|Reign||March 8, 1844-July 8 1859|
|Coronation||September 28, 1844 in Sweden|
|Royal motto||"Rätt och sanning"|
("Right and truth")
|Queen||Josephine of Leuchtenberg|
|Predecessor||Charles XIV, as the Swedish title and
Carl III, as the Norwegian title.
|Successor||Charles XV, as the Swedish title and
Carl IV, as the Norwegian title.
|Date of Birth||July 4, 1799|
|Place of Birth||Paris, France|
|Date of Death||July 8, 1859|
|Place of Death||Royal Palace in Stockholm|
|Place of Burial||Riddarholmskyrkan, Stockholm|
Oscar I (July 4, 1799 - July 8, 1859), king of Sweden and Norway, was the son of General Bernadotte, afterwards King Charles XIV of Sweden, and his wife, Eugenie Desirée Clary, afterwards Queen Desideria. When, in August 1810, Bernadotte was elected crown prince of Sweden, Oscar and his mother removed from Paris to Stockholm (June 1811).
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From Charles XIII of Sweden the lad received the title of duke of Sudermannia. He quickly acquired the Swedish language, and, by the time he reached manhood, had become a general favourite. His very considerable native talents were developed by an excellent education, and he soon came to be regarded as an authority on all social-political questions. In 1839 he wrote a series of articles on popular education, and (in 1841) an anonymous work, "Om Straff och straffanstalter", advocating prison reforms. Twice during his father's lifetime he was viceroy of Norway. On June 19, 1823 he married the princess Josephine, daughter of Eugène de Beauharnais, duke of Leuchtenberg, and granddaughter of the empress Josephine.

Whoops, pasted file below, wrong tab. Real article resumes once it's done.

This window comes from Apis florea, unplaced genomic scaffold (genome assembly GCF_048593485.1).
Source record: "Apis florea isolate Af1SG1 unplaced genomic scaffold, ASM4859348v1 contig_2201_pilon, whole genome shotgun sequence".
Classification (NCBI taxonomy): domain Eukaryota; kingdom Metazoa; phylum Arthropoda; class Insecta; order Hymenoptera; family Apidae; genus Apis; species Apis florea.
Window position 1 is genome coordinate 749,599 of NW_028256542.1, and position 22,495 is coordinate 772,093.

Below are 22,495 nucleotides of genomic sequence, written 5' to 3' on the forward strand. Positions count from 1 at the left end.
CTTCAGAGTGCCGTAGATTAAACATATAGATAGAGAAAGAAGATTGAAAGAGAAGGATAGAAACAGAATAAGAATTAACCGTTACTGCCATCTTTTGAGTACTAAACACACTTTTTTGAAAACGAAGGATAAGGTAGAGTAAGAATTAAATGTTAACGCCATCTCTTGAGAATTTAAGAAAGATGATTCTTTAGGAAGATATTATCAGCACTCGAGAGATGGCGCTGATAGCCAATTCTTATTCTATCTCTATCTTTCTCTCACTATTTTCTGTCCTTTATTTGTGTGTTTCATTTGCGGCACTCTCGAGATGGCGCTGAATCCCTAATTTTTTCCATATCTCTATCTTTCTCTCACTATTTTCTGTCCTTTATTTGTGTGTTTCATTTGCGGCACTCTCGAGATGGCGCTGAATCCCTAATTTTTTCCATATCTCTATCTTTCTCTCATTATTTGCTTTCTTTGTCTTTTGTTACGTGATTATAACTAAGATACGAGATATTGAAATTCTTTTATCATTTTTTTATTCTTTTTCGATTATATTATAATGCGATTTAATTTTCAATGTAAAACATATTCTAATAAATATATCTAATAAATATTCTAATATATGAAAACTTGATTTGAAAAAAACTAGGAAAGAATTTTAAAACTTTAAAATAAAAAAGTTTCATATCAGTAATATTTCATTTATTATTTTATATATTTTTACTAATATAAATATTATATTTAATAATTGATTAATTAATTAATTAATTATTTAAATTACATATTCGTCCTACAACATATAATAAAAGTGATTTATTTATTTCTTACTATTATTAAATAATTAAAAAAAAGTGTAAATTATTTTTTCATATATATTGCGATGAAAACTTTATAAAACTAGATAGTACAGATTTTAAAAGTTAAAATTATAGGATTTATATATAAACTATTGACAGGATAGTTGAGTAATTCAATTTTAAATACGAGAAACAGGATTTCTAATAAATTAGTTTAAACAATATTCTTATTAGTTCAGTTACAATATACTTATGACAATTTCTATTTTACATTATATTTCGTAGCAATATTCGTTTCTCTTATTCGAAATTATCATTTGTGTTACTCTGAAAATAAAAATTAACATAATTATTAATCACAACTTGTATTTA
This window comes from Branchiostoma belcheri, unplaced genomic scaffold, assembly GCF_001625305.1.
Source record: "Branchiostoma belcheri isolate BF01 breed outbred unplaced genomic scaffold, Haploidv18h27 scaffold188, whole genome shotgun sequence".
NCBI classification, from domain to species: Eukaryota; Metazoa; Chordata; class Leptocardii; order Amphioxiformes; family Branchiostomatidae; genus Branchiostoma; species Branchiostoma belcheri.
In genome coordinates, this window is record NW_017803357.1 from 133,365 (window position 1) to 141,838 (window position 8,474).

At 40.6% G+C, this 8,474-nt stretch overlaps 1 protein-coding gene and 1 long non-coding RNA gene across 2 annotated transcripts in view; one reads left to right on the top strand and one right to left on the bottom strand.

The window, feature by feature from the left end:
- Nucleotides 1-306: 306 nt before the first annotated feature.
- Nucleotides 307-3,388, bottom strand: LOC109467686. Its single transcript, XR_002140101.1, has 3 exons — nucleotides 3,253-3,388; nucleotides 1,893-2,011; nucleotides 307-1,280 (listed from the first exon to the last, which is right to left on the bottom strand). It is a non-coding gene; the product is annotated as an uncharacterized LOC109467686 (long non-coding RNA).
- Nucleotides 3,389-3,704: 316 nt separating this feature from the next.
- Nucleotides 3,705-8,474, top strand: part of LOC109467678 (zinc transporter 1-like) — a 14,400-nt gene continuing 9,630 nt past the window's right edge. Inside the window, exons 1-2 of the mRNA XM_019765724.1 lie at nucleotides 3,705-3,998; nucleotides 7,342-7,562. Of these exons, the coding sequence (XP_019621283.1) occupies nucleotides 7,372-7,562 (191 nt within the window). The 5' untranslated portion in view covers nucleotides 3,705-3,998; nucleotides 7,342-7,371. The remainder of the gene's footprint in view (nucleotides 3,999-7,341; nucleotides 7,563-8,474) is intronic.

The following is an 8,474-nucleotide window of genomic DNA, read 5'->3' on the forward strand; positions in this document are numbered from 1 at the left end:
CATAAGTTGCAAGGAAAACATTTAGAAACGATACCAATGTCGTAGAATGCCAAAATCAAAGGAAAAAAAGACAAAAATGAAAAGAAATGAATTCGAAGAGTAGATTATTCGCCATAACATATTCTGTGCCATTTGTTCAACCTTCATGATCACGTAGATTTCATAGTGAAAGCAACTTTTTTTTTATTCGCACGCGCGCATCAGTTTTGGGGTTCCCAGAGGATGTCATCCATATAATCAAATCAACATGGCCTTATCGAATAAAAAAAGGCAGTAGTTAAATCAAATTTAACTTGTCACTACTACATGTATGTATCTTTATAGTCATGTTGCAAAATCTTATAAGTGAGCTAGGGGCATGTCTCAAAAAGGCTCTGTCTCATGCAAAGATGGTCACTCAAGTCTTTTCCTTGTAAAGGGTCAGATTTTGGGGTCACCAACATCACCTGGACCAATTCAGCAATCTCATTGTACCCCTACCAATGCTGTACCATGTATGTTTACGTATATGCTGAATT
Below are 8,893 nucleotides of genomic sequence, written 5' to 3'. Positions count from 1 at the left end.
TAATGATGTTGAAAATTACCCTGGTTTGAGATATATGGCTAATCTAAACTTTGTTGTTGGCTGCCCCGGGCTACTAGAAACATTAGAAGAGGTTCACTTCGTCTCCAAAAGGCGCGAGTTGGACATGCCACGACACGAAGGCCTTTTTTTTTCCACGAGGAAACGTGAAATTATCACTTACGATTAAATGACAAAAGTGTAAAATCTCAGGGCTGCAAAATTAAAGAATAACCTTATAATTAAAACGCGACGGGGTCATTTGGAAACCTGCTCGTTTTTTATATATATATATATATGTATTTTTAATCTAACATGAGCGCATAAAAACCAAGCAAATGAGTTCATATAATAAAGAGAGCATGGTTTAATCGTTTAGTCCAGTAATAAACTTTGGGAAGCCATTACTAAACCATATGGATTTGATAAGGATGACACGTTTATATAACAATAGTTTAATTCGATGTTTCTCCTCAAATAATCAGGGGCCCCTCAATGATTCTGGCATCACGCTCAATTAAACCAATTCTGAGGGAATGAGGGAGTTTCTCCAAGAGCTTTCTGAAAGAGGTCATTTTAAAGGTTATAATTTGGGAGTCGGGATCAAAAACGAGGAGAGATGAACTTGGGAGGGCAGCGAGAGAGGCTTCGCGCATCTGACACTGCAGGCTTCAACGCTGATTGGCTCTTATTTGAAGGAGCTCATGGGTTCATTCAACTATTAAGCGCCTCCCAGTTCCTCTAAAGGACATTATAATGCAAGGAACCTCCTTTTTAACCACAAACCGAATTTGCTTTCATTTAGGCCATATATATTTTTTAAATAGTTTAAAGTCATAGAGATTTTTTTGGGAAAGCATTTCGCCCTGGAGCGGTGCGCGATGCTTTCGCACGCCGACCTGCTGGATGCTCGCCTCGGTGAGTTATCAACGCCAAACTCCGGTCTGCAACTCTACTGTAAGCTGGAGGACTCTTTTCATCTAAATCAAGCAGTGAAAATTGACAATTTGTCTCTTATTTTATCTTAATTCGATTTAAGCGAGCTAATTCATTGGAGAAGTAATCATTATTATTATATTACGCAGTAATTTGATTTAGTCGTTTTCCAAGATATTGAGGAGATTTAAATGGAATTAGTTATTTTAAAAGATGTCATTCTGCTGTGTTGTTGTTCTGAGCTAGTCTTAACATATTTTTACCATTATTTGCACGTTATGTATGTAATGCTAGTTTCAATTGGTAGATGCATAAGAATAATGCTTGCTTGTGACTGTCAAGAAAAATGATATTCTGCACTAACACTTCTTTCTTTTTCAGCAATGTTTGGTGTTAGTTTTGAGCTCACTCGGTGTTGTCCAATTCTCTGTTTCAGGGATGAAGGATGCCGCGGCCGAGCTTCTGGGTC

In 1838 the king began to suspect his heir of plotting with the Liberal party to bring about a change of ministry, or even his own abdication. If Oscar did not actively assist the Opposition on this occasion, his disapprobation of his father's despotic behaviour was notorious, though he avoided an actual rupture. Yet his liberalism was of the most cautious and moderate character, as the Opposition, shortly after his accession (March 8, 1844), discovered to their great chagrin. He would not hear of any radical reform of the cumbrous and obsolete Constitution of 1809. But one of his earliest measures was to establish freedom of the press. Most of the legislation during Oscar I's reign aimed at improving the economic position of Sweden, and the Riksdag of the Estates, in its address to him in 1857, rightly declared that he had promoted the material prosperity of the kingdom more than any of his predecessors. In foreign affairs Oscar I was a friend of the principle of nationality. In 1848 he supported Denmark against Germany; placed Swedish and Norwegian troops in cantonments in Funen and North Schleswig (1849-1850); and mediated the truce of Malmö (August 26th, 1848). He was also one of the guarantors of the integrity of Denmark (London protocol, May 8th, 1852). As early as 1850 Oscar I had conceived the plan of a dynastic union of the three Scandinavian kingdoms, but such difficulties presented themselves that the scheme had to be abandoned. He succeeded, however, in reversing his father's obsequious policy towards Russia. His fear lest Russia should demand a stretch of coast along the Varanger Fjord induced him to remain neutral during the Crimean War, and, subsequently, to conclude an alliance with Great Britain and France (November 25, 1855) for preserving the territorial integrity of Scandinavia.
Oscar also had two children with his mistress Emilie Högquist;
See also: List of Norwegian Prime Ministers
Charles XIV of Sweden/
Carl III Johan of Norway
|List of Swedish monarchs|
List of Norwegian monarchs
Charles XV of Sweden/
Carl IV of Norway